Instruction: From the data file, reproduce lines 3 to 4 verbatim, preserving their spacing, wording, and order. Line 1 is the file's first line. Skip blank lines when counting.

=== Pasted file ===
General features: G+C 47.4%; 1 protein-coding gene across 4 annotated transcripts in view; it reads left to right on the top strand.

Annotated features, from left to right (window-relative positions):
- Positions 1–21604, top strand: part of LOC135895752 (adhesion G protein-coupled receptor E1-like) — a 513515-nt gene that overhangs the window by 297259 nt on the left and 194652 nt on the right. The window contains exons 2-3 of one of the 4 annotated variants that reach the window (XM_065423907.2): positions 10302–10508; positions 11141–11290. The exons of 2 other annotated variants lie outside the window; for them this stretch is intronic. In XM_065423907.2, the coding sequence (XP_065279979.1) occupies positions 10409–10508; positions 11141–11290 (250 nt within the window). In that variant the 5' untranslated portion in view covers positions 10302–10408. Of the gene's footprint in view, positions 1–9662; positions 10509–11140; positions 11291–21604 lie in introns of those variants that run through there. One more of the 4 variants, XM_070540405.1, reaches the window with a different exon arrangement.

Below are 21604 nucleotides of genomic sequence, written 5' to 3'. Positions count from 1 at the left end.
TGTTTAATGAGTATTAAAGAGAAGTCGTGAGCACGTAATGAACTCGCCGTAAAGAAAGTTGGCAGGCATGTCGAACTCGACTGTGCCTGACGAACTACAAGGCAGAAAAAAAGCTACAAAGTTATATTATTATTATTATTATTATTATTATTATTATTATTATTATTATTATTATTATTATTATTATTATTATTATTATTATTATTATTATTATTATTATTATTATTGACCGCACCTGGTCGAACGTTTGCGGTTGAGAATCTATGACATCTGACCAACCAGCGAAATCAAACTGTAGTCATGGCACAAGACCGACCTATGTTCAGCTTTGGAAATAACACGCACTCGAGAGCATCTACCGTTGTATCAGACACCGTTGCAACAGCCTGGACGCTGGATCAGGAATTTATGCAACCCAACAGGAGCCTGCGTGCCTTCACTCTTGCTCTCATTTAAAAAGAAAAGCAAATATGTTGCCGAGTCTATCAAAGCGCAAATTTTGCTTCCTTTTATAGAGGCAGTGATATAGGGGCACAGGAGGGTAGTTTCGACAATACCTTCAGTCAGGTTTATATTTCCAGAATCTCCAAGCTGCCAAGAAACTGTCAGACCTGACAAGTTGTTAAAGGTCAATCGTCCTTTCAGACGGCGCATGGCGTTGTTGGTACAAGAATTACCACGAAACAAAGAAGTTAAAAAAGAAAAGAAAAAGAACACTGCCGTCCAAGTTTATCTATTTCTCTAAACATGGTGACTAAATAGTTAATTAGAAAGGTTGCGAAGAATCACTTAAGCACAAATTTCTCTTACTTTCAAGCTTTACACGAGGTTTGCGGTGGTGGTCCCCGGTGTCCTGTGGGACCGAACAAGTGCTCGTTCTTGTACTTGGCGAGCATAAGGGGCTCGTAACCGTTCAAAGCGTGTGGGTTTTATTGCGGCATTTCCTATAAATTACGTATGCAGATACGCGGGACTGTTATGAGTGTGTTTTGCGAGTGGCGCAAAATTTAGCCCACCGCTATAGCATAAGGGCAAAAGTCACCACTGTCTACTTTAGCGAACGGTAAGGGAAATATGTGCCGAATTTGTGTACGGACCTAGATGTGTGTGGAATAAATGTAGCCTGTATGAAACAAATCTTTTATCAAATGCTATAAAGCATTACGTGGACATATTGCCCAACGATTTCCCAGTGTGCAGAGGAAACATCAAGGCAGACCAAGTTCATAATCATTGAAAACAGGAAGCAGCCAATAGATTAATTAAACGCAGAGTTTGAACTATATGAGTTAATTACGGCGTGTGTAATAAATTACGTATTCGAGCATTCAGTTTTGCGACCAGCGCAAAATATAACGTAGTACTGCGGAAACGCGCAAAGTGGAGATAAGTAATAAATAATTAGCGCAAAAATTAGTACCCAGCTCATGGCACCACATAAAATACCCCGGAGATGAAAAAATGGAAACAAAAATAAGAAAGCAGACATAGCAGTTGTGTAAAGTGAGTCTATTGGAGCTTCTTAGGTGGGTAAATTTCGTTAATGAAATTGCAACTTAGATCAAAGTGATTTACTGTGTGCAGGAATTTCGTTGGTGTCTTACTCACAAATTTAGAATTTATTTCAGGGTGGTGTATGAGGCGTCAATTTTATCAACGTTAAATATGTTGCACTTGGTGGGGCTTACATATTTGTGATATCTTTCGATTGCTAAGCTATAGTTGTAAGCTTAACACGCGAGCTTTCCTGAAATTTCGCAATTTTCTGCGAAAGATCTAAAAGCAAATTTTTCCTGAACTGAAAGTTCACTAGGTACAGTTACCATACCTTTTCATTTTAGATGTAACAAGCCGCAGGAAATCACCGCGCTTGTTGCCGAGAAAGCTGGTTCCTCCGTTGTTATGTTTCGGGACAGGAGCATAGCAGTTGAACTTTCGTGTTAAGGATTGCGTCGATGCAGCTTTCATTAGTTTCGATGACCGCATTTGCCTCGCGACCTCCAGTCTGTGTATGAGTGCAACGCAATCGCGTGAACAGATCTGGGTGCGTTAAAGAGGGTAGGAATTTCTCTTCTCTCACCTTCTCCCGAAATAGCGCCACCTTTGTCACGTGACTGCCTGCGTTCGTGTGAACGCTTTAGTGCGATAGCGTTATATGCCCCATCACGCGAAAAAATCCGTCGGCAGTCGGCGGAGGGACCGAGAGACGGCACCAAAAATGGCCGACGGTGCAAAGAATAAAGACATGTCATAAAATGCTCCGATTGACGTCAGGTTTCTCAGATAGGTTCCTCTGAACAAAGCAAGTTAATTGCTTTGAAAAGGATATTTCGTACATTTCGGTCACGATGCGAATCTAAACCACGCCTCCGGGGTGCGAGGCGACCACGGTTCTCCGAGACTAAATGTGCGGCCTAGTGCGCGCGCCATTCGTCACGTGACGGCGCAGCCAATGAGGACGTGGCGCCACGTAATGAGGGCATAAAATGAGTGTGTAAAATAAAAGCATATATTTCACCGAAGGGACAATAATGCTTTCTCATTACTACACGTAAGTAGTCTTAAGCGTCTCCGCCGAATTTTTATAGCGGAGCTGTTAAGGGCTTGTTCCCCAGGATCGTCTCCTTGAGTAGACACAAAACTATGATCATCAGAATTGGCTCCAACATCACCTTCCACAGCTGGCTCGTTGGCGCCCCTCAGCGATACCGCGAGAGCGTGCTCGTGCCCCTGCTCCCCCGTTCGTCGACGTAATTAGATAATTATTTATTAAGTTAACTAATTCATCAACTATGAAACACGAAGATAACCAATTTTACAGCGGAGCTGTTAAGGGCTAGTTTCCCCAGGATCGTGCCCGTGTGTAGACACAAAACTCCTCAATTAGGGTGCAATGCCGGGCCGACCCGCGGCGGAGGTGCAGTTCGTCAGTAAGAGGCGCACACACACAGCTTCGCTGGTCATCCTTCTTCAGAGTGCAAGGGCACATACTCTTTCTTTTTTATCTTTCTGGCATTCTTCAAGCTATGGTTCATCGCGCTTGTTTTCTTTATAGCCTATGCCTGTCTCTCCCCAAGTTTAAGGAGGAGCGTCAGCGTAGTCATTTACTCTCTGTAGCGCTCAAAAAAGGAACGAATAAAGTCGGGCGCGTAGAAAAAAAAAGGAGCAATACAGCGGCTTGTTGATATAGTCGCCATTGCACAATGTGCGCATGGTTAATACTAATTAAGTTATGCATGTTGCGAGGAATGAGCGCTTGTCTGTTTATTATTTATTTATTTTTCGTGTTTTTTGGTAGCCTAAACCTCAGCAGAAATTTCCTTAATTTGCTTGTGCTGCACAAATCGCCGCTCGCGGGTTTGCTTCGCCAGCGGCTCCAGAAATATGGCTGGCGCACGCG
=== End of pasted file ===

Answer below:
- Positions 1–21604, top strand: part of LOC135895752 (adhesion G protein-coupled receptor E1-like) — a 513515-nt gene that overhangs the window by 297259 nt on the left and 194652 nt on the right. The window contains exons 2-3 of one of the 4 annotated variants that reach the window (XM_065423907.2): positions 10302–10508; positions 11141–11290. The exons of 2 other annotated variants lie outside the window; for them this stretch is intronic. In XM_065423907.2, the coding sequence (XP_065279979.1) occupies positions 10409–10508; positions 11141–11290 (250 nt within the window). In that variant the 5' untranslated portion in view covers positions 10302–10408. Of the gene's footprint in view, positions 1–9662; positions 10509–11140; positions 11291–21604 lie in introns of those variants that run through there. One more of the 4 variants, XM_070540405.1, reaches the window with a different exon arrangement.

Below are 21604 nucleotides of genomic sequence, written 5' to 3'. Positions count from 1 at the left end.